REINVENT YOUR SANDWICH. Slapping protein and a salad’s worth of greens between whole-grain bread works well, too: Try sliced turkey or canned tuna, topped with sprouts, cucumbers, leafy greens, avocado, and tomato.
MAKE A HEALTHY CHEESE BOARD, says Harbstreet. Go with hard cheeses like cheddar and Gouda and a soft cheese like cottage. Pair pita bread or crispy crackers with jerky or low-sodium deli meats. Then toss in pistachios and blueberries.
This article appears in the October 2021 issue of Men’s Health.

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Health and Lifestyle

Alyson Chu named Mrs. Winter Garden America – West Orange Times & Windermere Observer

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Alyson Chu has created a healthy lifestyle for herself and her family, and she wants to share it with others. The West Orange County resident accepted the Mrs. Winter Garden America title in October, and, through her platform, is partnering with Shepherd’s Hope and its new Healthy Eating Active Lifestyle program.
Chu will compete Feb. 25 and 26, 2022, at the Westgate Resort Orlando for the title of Mrs. Florida America 2022. She is the first person to hold the Mrs. Winter Garden Florida title.

 Email: [email protected]
 Instagram: @_alysonpaige_ 
 Facebook: Alyson Chu
 LinkedIn: linkedin.com/in/alysonchu
Contestants are nominated by members of the pageant committee.
“Someone from the committee had known about me in the community and reached out … and (wanted) me to apply and be considered for the role,” Chu said.
She went through the application and interview process before the title was bestowed upon her. She is one of about 20 contestants vying for the crown at the state level.
As Mrs. Winter Garden, Chu is available to speak to organizations and community groups sharing her story and her platform of healthy living. She already has spoken to students at Maxey Elementary School about healthy eating and staying active, as well as a group of senior citizens at the West Orange Neighborhood Center.
Chu said she did her own research after accepting her title, wanting to select an organization that allowed her to give back to the community but also aligned with the healthy lifestyle she has embraced. She reached out to Healthy West Orange, which directed her to Shepherd’s Hope.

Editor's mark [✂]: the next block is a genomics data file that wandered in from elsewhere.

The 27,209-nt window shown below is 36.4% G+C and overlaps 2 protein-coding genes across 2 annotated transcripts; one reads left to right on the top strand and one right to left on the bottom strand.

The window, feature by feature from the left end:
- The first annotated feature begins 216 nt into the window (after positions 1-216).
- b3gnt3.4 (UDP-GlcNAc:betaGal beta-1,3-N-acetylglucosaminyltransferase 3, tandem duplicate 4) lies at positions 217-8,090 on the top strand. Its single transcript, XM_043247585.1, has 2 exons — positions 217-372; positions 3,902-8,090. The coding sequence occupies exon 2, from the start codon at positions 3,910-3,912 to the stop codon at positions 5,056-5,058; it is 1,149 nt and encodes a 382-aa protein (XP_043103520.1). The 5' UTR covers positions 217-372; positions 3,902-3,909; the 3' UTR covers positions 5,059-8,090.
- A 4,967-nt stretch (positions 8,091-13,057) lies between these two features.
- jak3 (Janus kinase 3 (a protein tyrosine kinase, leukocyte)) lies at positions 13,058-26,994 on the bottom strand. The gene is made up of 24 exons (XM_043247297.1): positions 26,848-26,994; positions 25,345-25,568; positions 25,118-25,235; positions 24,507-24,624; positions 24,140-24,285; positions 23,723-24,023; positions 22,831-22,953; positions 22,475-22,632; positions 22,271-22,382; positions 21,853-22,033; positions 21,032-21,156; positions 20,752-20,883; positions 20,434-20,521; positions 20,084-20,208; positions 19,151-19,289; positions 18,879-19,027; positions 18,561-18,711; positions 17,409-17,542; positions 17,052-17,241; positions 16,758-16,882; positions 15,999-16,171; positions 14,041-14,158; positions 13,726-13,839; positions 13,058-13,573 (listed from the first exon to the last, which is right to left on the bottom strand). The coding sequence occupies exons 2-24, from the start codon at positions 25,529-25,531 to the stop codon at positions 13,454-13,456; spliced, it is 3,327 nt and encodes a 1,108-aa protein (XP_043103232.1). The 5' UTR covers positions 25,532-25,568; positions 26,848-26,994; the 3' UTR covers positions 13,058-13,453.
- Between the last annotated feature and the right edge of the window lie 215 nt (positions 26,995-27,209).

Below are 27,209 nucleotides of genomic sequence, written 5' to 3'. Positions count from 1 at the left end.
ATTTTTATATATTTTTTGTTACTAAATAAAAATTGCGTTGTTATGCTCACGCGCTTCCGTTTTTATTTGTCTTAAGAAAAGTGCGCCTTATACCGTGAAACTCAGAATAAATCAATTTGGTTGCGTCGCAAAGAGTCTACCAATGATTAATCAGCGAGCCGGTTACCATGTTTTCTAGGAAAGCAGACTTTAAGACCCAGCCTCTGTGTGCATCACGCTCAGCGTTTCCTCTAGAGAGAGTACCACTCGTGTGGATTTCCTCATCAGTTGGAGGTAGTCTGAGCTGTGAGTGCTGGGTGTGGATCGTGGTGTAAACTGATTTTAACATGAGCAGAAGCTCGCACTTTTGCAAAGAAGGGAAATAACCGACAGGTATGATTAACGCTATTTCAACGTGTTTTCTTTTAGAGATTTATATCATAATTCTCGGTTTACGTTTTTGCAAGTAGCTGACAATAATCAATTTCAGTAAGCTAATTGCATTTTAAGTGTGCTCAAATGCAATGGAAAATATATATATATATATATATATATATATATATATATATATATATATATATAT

“I went to go tour their facility about a month ago, and I was so taken aback by all the services they offer and all the new projects they offer,” she said. “The biggest thing for them is making more people aware that they’re located there and the services they offer.”
Her goal is to raise awareness of Shepherd’s Hope’s HEAL program, which promotes eating healthy and staying active. It is slated to start in the new year.
“HEAL addresses your mind, body and soul,” Chu said. “Examples are eating healthy foods, growing healthy foods, exercising (and) practicing mindfulness. Another part is mental health, and I’m proud to be working with Victoria’s Voice.”
This foundation was started after the death of Victoria Siegel, the 18-year-old daughter of David and Jackie Siegel, who died of a drug overdose in 2015.
Chu said she is excited about this next chapter in her life and the opportunity to help others. She has lived in Central Florida since 2007, and she and her husband Ryan, moved to Winter Garden in 2016. They have a 3-year-old daughter, Aliyah.
“We definitely fell in love with the sense of community the city has to offer,” she said.
The Mrs. Florida America Pageant is a part of the Mrs. America Organization.
The 2022 pageant is Feb. 25 and 26, when Brittany Carson, the 2021 Mrs. Florida America, will be on hand to crown her successor. Carson, a native Floridian born and raised in Central Florida, is an advanced practice nurse practitioner caring for critical patients in the emergency room setting. Her platform is child safety and drug prevention.
Sponsorship is key to being a successful pageant contestant. Chu has several sponsors but is looking for others who can support her platform and her bid for Mrs. Florida America.
“If anyone would like to support my cause, please email me,” she said. “I have some great opportunities that showcase local businesses that help support a healthy lifestyle. I will be working with Shepherd's Hope organization, and a portion of the sponsorships will be helping families in need by expanding outreach and providing healthy meals.”
She also has been working with local farms creating healthy food baskets and giving them to families in need, she said.
“I wanted to do this because I wanted to create a legacy for my daughter to know me as more than just her mommy, but someone who wanted to help give back to her community and help others in need,” Chu said. “I want to continue to show my daughter what it means to live a healthy lifestyle and build a strong foundation.”
 
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Amy Quesinberry is the community editor of the West Orange Times & Observer and the Windermere Observer. She was born and raised in Winter Garden, grew up reading the community newspaper and has been employed there as a writer, photographer and editor since 1990….